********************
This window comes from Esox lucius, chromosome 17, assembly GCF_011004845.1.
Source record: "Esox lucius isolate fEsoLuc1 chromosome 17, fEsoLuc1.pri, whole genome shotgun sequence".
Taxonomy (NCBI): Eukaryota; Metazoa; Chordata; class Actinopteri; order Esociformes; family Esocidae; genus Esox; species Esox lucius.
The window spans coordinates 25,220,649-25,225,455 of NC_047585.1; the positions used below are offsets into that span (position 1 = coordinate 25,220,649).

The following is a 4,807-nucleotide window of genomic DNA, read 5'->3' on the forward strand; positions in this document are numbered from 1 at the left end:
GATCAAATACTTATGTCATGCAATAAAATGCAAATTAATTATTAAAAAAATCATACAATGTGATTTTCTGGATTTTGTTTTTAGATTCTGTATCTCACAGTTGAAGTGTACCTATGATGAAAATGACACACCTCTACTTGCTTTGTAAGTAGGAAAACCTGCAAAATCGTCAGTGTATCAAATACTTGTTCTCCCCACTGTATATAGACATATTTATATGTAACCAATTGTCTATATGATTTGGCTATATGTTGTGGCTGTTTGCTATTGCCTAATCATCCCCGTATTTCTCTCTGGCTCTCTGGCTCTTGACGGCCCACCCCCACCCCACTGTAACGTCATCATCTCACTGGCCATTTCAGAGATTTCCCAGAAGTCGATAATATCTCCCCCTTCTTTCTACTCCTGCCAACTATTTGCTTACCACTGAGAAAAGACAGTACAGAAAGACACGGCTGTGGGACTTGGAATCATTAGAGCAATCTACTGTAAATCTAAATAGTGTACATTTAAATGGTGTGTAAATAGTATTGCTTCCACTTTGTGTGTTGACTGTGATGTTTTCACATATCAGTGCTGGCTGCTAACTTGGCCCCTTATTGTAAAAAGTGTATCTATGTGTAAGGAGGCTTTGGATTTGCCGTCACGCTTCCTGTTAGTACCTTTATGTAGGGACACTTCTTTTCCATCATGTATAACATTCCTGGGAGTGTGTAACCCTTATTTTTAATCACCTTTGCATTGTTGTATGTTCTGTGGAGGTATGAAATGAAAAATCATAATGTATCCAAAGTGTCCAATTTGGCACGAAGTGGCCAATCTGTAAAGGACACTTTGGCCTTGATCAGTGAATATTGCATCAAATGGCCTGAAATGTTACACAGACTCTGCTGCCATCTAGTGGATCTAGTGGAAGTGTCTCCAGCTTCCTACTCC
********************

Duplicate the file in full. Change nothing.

This window comes from Esox lucius, chromosome 17, assembly GCF_011004845.1.
Source record: "Esox lucius isolate fEsoLuc1 chromosome 17, fEsoLuc1.pri, whole genome shotgun sequence".
Taxonomy (NCBI): Eukaryota; Metazoa; Chordata; class Actinopteri; order Esociformes; family Esocidae; genus Esox; species Esox lucius.
The window spans coordinates 25,220,649-25,225,455 of NC_047585.1; the positions used below are offsets into that span (position 1 = coordinate 25,220,649).

The following is a 4,807-nucleotide window of genomic DNA, read 5'->3' on the forward strand; positions in this document are numbered from 1 at the left end:
GATCAAATACTTATGTCATGCAATAAAATGCAAATTAATTATTAAAAAAATCATACAATGTGATTTTCTGGATTTTGTTTTTAGATTCTGTATCTCACAGTTGAAGTGTACCTATGATGAAAATGACACACCTCTACTTGCTTTGTAAGTAGGAAAACCTGCAAAATCGTCAGTGTATCAAATACTTGTTCTCCCCACTGTATATAGACATATTTATATGTAACCAATTGTCTATATGATTTGGCTATATGTTGTGGCTGTTTGCTATTGCCTAATCATCCCCGTATTTCTCTCTGGCTCTCTGGCTCTTGACGGCCCACCCCCACCCCACTGTAACGTCATCATCTCACTGGCCATTTCAGAGATTTCCCAGAAGTCGATAATATCTCCCCCTTCTTTCTACTCCTGCCAACTATTTGCTTACCACTGAGAAAAGACAGTACAGAAAGACACGGCTGTGGGACTTGGAATCATTAGAGCAATCTACTGTAAATCTAAATAGTGTACATTTAAATGGTGTGTAAATAGTATTGCTTCCACTTTGTGTGTTGACTGTGATGTTTTCACATATCAGTGCTGGCTGCTAACTTGGCCCCTTATTGTAAAAAGTGTATCTATGTGTAAGGAGGCTTTGGATTTGCCGTCACGCTTCCTGTTAGTACCTTTATGTAGGGACACTTCTTTTCCATCATGTATAACATTCCTGGGAGTGTGTAACCCTTATTTTTAATCACCTTTGCATTGTTGTATGTTCTGTGGAGGTATGAAATGAAAAATCATAATGTATCCAAAGTGTCCAATTTGGCACGAAGTGGCCAATCTGTAAAGGACACTTTGGCCTTGATCAGTGAATATTGCATCAAATGGCCTGAAATGTTACACAGACTCTGCTGCCATCTAGTGGATCTAGTGGAAGTGTCTCCAGCTTCCTACTCC